Where is the Diversity in the England Women’s Team?

The lack of diversity in the England Women’s football team has overshadowed the team’s recent success. We explore the issue in more detail.

Where is the Diversity in the England Women's Team f

"I think football needs inclusion and diversity."

Although the England Women’s team won Euro 2022, the question surrounding the diversity of the team remains.

The side was outstanding throughout the tournament.

In the final, England’s Women defeated eight-time winners Germany 2-1 after extra time.

But the positivity surrounding England’s pursuit of glory has been impacted by claims that Sarina Wiegman’s team lacks the diversity of the country it represents.

This is highlighted in the 23-woman squad as just three of the Lionesses – Nikita Parris, Demi Stokes and Jess Carter – are of Black or mixed heritage.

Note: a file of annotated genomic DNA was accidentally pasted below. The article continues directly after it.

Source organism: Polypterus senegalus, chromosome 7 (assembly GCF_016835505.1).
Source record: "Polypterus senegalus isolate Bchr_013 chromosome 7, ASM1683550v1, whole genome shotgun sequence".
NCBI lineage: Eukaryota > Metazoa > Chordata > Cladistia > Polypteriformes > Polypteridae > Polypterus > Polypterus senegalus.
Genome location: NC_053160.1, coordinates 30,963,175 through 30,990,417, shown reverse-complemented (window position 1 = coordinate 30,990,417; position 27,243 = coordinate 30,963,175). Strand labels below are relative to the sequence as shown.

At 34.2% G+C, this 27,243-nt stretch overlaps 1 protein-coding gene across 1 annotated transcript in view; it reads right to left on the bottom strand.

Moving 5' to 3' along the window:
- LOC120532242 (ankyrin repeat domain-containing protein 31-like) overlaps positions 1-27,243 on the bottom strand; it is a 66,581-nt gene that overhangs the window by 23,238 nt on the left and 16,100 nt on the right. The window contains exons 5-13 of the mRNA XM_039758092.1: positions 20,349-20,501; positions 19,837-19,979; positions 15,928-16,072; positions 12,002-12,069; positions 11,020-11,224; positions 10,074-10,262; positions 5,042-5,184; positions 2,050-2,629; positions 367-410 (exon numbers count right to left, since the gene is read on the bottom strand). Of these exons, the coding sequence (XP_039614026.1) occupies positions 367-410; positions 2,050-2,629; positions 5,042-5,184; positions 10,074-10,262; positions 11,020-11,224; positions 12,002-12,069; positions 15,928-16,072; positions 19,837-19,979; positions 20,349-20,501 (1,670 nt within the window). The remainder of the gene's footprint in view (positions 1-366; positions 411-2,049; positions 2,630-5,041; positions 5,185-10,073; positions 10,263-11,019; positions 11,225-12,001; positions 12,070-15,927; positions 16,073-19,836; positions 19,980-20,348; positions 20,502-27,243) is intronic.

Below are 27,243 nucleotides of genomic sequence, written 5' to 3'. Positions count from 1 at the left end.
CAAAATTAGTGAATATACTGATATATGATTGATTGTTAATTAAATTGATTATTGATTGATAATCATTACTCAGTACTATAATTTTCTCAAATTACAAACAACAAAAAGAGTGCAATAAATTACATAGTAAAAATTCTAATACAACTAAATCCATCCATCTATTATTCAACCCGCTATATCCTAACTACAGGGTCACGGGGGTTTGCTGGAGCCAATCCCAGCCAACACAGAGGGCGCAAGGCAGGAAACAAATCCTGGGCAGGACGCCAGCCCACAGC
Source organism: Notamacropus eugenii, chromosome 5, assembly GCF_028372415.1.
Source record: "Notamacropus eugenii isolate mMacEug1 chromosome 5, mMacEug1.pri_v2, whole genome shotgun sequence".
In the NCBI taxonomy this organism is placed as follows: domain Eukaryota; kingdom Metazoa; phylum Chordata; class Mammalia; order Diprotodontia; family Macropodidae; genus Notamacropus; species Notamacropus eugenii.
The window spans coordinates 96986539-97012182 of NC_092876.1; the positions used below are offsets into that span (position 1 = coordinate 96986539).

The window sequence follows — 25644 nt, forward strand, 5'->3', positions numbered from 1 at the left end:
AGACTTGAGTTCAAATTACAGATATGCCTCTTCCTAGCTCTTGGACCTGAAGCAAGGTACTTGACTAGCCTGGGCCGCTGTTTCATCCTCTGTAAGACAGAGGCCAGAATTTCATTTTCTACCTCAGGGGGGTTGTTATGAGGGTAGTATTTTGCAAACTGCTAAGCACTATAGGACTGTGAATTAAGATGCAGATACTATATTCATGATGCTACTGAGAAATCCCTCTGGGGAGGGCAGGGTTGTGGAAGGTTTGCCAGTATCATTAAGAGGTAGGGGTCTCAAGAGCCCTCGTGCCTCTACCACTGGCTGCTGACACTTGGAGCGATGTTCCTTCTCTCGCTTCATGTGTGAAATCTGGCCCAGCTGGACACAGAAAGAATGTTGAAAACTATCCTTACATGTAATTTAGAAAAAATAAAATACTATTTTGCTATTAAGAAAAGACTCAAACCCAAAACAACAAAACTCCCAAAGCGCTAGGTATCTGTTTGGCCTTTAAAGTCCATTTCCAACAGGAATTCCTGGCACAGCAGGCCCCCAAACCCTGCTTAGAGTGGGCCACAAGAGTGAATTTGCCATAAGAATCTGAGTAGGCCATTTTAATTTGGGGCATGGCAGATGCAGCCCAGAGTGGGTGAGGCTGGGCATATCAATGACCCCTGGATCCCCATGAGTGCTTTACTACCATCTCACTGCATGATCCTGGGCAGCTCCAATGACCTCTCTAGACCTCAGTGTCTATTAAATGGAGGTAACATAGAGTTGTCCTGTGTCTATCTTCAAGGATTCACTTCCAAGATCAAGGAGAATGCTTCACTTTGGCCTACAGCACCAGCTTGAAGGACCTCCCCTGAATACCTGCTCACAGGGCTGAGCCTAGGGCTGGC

In contrast, France’s side has 15 Black or Brown players.

None of England’s ethnic minority background players are in the starting lineup.

And there is definitely a lack of British South Asian players and none in the national team, so the question is, where is the diversity?

We explore this issue and the reasons why hardly any Black, and no British South Asian, players are in England’s Women’s national side.

What has been said about England’s ‘Whiteness’?

Where is the Diversity in the England Women's Team - said

The lack of the England Women’s team’s diversity has been talked about during Euro 2022.

During BBC’s live TV broadcast of England’s 8-0 win over Norway, presenter Eilidh Barbour highlighted the diversity issue in the women’s side by saying:

“All 11 starting players and five substitutes who came onto the pitch were white, and that does point towards a lack of diversity in the women’s game in England.”